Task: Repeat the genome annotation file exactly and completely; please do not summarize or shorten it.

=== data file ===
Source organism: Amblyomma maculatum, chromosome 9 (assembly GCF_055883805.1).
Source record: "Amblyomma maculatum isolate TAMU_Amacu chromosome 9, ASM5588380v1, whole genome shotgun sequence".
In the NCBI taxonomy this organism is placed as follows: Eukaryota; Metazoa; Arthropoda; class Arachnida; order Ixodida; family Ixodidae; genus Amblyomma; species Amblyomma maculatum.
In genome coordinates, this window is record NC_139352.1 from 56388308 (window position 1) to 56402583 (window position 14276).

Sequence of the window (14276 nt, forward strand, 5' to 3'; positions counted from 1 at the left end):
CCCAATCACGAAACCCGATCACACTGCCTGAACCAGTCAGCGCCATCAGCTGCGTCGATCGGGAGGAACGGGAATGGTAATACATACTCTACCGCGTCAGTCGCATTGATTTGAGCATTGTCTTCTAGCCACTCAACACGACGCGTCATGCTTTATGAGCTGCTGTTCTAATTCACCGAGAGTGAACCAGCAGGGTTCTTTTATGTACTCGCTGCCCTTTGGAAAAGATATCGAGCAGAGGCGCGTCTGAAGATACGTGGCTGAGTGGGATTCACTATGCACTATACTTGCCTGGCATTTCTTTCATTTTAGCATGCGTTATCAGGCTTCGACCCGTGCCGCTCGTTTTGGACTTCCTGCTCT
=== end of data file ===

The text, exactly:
Source organism: Amblyomma maculatum, chromosome 9 (assembly GCF_055883805.1).
Source record: "Amblyomma maculatum isolate TAMU_Amacu chromosome 9, ASM5588380v1, whole genome shotgun sequence".
In the NCBI taxonomy this organism is placed as follows: Eukaryota; Metazoa; Arthropoda; class Arachnida; order Ixodida; family Ixodidae; genus Amblyomma; species Amblyomma maculatum.
In genome coordinates, this window is record NC_139352.1 from 56388308 (window position 1) to 56402583 (window position 14276).

Sequence of the window (14276 nt, forward strand, 5' to 3'; positions counted from 1 at the left end):
CCCAATCACGAAACCCGATCACACTGCCTGAACCAGTCAGCGCCATCAGCTGCGTCGATCGGGAGGAACGGGAATGGTAATACATACTCTACCGCGTCAGTCGCATTGATTTGAGCATTGTCTTCTAGCCACTCAACACGACGCGTCATGCTTTATGAGCTGCTGTTCTAATTCACCGAGAGTGAACCAGCAGGGTTCTTTTATGTACTCGCTGCCCTTTGGAAAAGATATCGAGCAGAGGCGCGTCTGAAGATACGTGGCTGAGTGGGATTCACTATGCACTATACTTGCCTGGCATTTCTTTCATTTTAGCATGCGTTATCAGGCTTCGACCCGTGCCGCTCGTTTTGGACTTCCTGCTCT